"Q is for quemar, to burn a house to the ground beneath, making a block full of row homes like a smile that's missing its two front teeth."

Q is also for Quiara Alegría Hudes, author of Welcome to My Neighborhood!, possibly the only children's book celebrating the urban splendor of her former neighborhoods of North and West Philadelphia, as well as Chinatown.

The book, also published in Spanish, features illustrations by Shino Arihara and was edited by Arthur A. Levine, the man prescient enough to sign J.K. Rowling.

Welcome rejoices in the unvarnished splendor of the everyday. "B is for bottles that are smashed like falling stars. Broken bottles of black cherry soda bought at barrio bodegas." Or "E is for the echo of the elevated train. Or "P is for Porky's Point, my papi's favorite roast pig joint," at Fifth and Rising Sun.

"I'm kind of a landscape writer," said Hudes, 33, a two-time Pulitzer finalist for playwriting, and author of the Tony Award-winning musical In the Heights. "These places have a way of finding their way into my writing."

This book, and her plays, feature a mosaic of communities. Elliot, A Soldier's Fugue - the first in a trilogy inspired by her cousin and uncle, veterans both - includes North Philadelphia, Puerto Rico, Vietnam, and Iraq.

Hudes, the daughter of a Puerto Rican mother and a Polish Jewish father, grew up near 49th and Baltimore, an area she recalls fondly as an intoxicating pan-cultural stew. Her mother's family has significant roots around Second and Girard, where Hudes sat Saturday heralding its influence on her work.

"We're a big family, and it's a small community," said Hudes, who lives in Manhattan with her husband and 3-year-old daughter. Her mother and stepfather, Virginia and Sedo Sánchez, are community leaders.

"She is a true product of Philadelphia, and everything she writes is rooted in the city," says her step-aunt, Councilwoman Maria Quiñones-Sánchez. "Her family were trailblazers in so many ways - artistic, business, political - and encouraged her to do whatever she wanted to do."

Aunt Eugenia "Ginny" Burgos, a Norris Square activist and gardener who died in 2009 and whose family serves as the source of the Elliot trilogy, inspired Welcome's "V is for the vegetable plot that used to be a vacant lot."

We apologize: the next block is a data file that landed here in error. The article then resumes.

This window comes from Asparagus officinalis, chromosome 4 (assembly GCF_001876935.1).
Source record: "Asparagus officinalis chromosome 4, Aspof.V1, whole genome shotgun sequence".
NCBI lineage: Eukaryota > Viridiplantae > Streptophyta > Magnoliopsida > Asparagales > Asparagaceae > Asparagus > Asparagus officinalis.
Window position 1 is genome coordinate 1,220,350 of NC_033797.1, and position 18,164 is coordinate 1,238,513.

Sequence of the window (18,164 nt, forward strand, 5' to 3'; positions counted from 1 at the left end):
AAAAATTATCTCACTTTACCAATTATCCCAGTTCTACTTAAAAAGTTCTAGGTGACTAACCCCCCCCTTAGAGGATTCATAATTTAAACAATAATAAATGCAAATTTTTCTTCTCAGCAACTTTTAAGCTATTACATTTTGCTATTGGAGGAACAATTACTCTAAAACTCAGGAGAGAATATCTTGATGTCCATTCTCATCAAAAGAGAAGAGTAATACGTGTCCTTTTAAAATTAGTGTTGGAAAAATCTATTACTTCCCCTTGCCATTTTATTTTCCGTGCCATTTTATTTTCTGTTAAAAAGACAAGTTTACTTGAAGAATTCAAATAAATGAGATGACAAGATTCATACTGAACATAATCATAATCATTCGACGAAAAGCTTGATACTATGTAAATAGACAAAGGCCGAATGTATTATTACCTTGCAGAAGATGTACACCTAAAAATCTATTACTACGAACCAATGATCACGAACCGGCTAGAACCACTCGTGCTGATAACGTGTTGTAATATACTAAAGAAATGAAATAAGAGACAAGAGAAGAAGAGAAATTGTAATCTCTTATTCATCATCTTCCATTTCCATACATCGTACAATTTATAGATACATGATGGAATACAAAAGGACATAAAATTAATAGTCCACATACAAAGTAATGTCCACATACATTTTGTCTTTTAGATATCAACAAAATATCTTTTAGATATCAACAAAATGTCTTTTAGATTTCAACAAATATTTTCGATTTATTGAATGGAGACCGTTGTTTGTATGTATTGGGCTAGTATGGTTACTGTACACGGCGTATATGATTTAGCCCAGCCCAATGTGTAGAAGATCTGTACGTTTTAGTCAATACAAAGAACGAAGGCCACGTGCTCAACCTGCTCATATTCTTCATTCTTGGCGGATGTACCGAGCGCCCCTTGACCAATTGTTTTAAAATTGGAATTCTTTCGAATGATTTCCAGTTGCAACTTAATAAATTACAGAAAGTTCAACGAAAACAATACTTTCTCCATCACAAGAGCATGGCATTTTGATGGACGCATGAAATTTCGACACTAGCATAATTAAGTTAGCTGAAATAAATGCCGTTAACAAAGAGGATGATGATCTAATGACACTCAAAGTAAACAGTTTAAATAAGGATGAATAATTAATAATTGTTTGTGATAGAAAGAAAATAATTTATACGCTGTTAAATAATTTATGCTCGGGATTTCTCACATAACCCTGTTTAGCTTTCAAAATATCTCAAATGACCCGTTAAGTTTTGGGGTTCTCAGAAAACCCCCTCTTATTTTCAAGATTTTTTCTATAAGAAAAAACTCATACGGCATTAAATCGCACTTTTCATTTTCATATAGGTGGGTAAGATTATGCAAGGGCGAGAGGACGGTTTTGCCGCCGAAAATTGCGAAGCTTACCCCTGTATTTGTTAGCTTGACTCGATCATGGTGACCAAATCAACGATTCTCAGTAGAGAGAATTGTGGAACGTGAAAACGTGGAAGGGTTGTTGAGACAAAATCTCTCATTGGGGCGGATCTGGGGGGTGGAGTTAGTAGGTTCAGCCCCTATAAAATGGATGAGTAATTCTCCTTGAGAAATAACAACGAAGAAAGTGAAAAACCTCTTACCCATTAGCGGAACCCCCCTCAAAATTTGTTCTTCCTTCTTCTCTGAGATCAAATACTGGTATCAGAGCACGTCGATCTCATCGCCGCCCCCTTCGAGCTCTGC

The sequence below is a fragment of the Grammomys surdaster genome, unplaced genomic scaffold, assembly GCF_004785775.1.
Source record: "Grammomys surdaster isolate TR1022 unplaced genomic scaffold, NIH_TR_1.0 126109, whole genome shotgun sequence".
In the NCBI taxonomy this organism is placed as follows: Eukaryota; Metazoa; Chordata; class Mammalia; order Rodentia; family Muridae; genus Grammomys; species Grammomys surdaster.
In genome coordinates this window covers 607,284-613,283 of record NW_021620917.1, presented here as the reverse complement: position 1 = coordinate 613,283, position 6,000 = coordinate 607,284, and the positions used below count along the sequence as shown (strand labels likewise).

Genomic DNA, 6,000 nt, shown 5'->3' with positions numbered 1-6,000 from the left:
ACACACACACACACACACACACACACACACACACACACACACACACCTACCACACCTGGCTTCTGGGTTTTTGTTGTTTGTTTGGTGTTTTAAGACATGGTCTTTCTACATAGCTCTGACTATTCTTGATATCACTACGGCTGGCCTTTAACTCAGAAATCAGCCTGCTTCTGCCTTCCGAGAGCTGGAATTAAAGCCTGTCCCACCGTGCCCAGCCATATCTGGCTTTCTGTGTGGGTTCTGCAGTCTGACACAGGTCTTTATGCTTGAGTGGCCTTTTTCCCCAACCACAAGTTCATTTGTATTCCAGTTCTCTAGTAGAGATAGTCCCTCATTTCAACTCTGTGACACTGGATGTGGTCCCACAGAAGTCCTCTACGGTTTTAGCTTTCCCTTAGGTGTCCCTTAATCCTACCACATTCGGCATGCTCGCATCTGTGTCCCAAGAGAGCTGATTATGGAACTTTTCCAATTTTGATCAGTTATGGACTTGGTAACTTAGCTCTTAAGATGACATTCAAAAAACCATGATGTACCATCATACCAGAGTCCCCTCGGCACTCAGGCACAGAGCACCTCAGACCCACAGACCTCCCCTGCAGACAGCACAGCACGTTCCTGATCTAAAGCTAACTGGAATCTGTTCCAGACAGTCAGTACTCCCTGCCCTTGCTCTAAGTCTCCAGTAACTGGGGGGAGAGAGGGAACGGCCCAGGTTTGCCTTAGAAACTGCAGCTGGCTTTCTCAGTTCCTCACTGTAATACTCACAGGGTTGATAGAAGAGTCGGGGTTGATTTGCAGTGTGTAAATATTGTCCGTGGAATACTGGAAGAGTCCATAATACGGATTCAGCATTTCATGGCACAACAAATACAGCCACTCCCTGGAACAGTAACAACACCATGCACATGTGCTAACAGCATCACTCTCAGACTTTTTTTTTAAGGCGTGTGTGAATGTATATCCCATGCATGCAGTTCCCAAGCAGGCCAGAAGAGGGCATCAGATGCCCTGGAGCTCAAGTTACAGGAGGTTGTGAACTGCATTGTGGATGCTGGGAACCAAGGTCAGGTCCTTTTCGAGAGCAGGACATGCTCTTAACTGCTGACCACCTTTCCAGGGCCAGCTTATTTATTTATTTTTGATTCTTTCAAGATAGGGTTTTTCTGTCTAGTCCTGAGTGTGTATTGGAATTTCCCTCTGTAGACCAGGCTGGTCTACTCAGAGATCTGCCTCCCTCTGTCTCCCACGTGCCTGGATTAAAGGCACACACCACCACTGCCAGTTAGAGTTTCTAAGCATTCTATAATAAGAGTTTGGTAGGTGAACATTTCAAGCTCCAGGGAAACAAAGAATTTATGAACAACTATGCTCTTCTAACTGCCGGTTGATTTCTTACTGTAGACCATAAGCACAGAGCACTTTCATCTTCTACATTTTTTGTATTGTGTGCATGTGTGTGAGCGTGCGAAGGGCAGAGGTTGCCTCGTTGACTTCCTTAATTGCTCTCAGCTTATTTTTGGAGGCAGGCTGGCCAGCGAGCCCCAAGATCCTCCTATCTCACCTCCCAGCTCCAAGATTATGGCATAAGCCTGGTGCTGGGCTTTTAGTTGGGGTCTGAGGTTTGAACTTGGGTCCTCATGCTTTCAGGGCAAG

Hudes, with a B.A. in music composition from Yale and an M.F.A. in playwriting from Brown, is arguably the most successful young playwright documenting Philadelphia, but little of her work has been staged for sizable audiences in her hometown.

Elliot received rhapsodic reviews in Manhattan ("a theater work that succeeds on every level, while creating something new," the New York Times gushed in 2006) yet played here only this year at the Walnut Street Theatre's tiny 80-seat Independence Studio.

The trilogy's second play, Water by the Spoonful, was commissioned by the Hartford Stage. The third, the still-untitled "jibaro play" inspired by Puerto Rican hill music (the J in her barrio ABC), is being produced by Chicago's Goodman Theatre. Set to open next year, the piece will cover the death of Philadelphia musician and activist Joaquin Rivera, a dear family friend, who died in November 2009 waiting to see a physician in Aria Health-Frankford Campus' emergency room, his watch subsequently pilfered by three thugs.

"I'm inspired by the August Wilson play cycle," Hudes said. "His relationship with Pittsburgh is what I aspire to do with Philadelphia, though my writing style is quite different, and would that I could be half the writer that he was."

In a punishing business, few playwrights ever make a living; Hudes is too busy. In the Heights still plays on Broadway. She was commissioned to write the theatrical book based on Laura Esquivel's Water for Chocolate, with music by Mexican American performer Lila Downs, scheduled for Broadway next year.

She's writing the telenovela Pedro & Maria for MTV, "a Romeo and Juliet love story of two high school students, an upper-crust Puerto Rican girl and a just-off-the-boat Dominican."

Hudes' career was not always this blessed. "Being a writer is like being an entrepreneur," she said. "You're taking the same sort of risks while investing all your work in your writing. You don't know if it will pay off." Not so long ago, she was temping and living off credit cards. Her husband, now a legal-aid lawyer, was finishing law school. Her daughter was born after an In the Heights preview before anyone knew it would be a hit. Hudes still rents.

The second play addresses "my aunt's passing, cocaine addiction. My family is not immune to the wonderful spoils of North Philadelphia." Second and Berks is central to that play, and the third, as are other neighborhood haunts like Riehs Flowers.

"It broke my heart that Elliot, which I think is my best work, could only find a home in a tiny theater," Hudes said. "These are exactly the type of productions we need to support in a powerful way," Quiñones-Sánchez said.

For now, the road company of In the Heights, set in New York's Washington Heights Latino community, arrives at the Academy of Music in January for eight performances. "The Academy of Music?" Hudes said, delighted. "That's where I had my graduation from Central High."

Only 15 years ago.

Contact columnist Karen Heller at 215-854-2586 or kheller@phillynews.com.